Child molestation, blazing gunplay, menacing double-crosses, ruthless cover-ups, a puzzling suicide, sleazy cop corruption, and trafficking in young children – this is one gritty police procedural. Detective Foster Everett is battling alcohol and relationship demons, not getting along with her female superior, and uneasy being a dyke in a macho office. She and her supportive male partner become enmeshed in a stomach-churning case involving the filming and distribution of kiddie porn, a situation that reaches into the highest ranks of the police department – and runs right into the fabled “wall of silence” that shields law enforcement misdeeds. Goldsby’s zip-quick novel is packed with a multidimensional cast of complex characters, most prominently lesbian bar bouncer Riley Meideros, an aloof woman with unexpected emotional depth for whom Foster inevitably falls. The romance element sizzles with its own tension, but the crackling appeal of this gripping mystery lies in how ably Goldsby depicts unsettling sex crimes and immoral police conduct.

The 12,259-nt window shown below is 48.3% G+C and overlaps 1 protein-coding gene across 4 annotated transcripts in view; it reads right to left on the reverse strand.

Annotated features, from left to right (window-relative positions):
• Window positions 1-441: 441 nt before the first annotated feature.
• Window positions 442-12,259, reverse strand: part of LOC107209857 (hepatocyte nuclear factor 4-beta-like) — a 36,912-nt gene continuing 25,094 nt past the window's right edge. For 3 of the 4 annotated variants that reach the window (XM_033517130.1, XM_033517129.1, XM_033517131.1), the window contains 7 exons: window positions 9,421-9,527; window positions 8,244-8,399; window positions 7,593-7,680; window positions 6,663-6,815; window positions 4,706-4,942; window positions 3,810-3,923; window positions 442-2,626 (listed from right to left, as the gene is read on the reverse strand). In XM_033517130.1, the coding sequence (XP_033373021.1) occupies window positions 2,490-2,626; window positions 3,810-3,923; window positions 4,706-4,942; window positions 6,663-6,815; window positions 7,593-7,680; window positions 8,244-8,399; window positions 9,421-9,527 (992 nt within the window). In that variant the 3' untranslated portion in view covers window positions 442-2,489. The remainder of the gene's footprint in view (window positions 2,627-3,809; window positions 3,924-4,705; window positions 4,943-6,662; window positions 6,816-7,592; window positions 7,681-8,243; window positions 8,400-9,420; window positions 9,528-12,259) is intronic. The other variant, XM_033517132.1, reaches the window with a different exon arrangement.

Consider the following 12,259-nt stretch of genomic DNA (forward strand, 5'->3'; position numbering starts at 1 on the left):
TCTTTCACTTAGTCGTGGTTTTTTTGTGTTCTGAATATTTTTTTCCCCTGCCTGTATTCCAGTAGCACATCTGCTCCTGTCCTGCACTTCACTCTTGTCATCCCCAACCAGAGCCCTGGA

“Jack Nichols, Gay Pioneer: “Have You Heard My Message”,” by J. Louis Campbell III. Harrington Park Press, 348 pages, $29.95 paper.
Nichols, who died in 2005, was a second-generation queer pioneer, a child-of-the-’60s activist who followed in the wake of ’50s forebears like Harry Hay and Hal Call, Del Martin and Phyllis Lyon. By the time he was barely 20, he was working with legendary D.C. activist Frank Kameny to found a Washington branch of the Mattachine Society. Before he was 30, he was writing a popular gay column for “Screw,” the notorious heterosexual underground sex newspaper, and then editing – along with his lover, Lige Clarke – the first (albeit briefly) weekly queer newspaper, “Gay.” And he kept up with the times: until shortly before his death, he was editor of an online journal, “GayToday.” Campbell’s welcome biography compiles the facts and chronicles the years of Nichols’ life with affable competence. But the often pedestrian prose doesn’t invest Nichols’ accomplishments as an activist, a visionary, a lover, and an author – he wrote four books, and co-authored two more with Lige – with a truly vivid sense of the personality he brought to queer politics.